In a hole in the ground there lived a hobbit. Not a nasty, dirty, wet hole, filled with the ends of worms and an oozy smell, nor yet a dry, bare, sandy hole with nothing in it to sit down on or to eat: it was a hobbit hole, and that means comfort. . . This is the story of how a Baggins had an adventure, and found himself doing and saying things altogether unexpected. He may have lost the neighbors’ respect, but he gained - well, you will see whether he gained anything in the end.
So begins the delightful story of Bilbo Baggins and his escapades. Even though Bilbo asserts that he has no use for adventures (“Nasty disturbing uncomfortable things! Make you late for dinner!”), he embarks on a journey with Gandalf and thirteen dwarves that will change him forever. Since I had just finished the Lord of the Rings trilogy I couldn’t help but recognize their similar themes: greed, villainous foes, a hopeless quest, a returning king, a definitive battle, an adventure that lasts a year, and unimpressive hobbits who astound everyone with their faithfulness and courage.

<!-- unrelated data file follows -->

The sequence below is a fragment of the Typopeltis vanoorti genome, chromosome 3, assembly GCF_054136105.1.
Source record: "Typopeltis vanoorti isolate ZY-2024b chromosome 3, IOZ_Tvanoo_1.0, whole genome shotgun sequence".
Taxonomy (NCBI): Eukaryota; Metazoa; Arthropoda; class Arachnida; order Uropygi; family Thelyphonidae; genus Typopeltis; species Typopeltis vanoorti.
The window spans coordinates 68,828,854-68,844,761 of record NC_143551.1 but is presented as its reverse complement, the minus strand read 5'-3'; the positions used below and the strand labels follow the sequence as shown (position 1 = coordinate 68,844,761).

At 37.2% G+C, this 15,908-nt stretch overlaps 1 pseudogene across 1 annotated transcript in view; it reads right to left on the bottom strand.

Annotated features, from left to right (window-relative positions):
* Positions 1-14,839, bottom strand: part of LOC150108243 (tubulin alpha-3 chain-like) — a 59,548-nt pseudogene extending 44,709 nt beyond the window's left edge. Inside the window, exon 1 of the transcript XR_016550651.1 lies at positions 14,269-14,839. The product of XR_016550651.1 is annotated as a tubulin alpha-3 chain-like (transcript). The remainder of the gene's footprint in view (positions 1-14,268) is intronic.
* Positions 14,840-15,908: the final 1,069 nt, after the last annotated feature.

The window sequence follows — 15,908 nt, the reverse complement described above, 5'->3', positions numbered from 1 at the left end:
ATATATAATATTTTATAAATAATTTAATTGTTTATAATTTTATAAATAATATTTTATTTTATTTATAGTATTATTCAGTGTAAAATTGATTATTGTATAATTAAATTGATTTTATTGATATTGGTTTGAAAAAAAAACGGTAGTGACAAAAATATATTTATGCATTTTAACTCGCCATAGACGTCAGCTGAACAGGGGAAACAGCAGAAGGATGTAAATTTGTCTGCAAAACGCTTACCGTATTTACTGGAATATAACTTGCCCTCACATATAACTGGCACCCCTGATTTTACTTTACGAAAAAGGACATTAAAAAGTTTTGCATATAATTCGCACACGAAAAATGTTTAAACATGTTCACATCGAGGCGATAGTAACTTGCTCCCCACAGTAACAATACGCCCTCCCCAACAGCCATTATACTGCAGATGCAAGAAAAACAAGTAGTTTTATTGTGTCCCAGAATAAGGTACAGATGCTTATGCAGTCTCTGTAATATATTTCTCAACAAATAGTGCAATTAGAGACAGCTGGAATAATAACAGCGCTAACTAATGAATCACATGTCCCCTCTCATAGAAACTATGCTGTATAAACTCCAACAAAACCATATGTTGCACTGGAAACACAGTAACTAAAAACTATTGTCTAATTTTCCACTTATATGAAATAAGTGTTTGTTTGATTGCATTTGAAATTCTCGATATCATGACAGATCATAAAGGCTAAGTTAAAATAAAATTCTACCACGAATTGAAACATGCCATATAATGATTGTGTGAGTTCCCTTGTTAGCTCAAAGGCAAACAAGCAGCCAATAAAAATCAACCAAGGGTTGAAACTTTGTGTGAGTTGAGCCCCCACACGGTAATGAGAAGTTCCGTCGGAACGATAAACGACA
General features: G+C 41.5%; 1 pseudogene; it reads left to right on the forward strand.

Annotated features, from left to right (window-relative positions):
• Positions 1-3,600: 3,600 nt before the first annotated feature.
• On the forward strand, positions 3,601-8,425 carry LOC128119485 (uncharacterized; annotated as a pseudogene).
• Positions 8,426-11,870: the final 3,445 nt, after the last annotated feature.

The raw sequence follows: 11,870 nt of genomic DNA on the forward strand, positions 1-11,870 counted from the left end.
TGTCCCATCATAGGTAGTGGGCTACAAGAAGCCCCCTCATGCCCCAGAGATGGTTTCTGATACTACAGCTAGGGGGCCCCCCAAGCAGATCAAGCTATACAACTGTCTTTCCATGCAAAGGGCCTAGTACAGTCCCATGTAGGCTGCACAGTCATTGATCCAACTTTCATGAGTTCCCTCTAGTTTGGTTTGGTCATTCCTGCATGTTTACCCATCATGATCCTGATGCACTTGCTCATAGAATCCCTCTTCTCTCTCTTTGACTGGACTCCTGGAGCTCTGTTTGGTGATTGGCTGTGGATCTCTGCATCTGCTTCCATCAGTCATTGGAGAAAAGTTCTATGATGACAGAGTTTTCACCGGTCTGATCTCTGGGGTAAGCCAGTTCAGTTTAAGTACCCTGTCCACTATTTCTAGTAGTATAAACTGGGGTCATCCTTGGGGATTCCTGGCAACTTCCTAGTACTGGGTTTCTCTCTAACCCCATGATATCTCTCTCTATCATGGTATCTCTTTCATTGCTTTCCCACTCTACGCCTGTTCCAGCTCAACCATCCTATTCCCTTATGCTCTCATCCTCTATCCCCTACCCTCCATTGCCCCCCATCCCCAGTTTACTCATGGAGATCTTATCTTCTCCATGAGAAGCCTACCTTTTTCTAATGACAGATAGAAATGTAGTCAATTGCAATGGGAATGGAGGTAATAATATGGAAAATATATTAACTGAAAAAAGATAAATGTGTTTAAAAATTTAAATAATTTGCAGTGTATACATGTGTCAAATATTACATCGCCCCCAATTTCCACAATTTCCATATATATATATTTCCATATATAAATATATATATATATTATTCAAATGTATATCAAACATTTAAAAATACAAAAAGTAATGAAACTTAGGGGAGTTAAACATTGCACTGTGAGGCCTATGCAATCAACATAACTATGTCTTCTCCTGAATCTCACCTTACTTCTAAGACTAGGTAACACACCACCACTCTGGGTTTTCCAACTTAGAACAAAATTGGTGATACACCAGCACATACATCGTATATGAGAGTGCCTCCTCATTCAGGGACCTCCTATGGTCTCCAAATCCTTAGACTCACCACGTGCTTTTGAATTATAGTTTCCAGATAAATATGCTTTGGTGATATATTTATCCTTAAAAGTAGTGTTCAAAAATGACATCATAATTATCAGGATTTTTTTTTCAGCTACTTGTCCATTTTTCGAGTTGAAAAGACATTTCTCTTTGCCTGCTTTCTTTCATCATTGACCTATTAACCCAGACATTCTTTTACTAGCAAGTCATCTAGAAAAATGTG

However, it probably wasn’t a good thing that I read this after The Lord of the Rings because it seemed so light in comparison. Still, because of it’s lightness, this would make a great family read aloud. In fact, with dwarves named Ori, Gori, Balin, Dwalin, Fili and Kili, the book BEGS to be read aloud.
On second thought, the "lightness" of The Hobbit makes the ending of the LOTR trilogy all the more amazing. Because the hobbits have matured through suffering, they are able to save the shire from evil influences, something the untried hobbits are unable to do.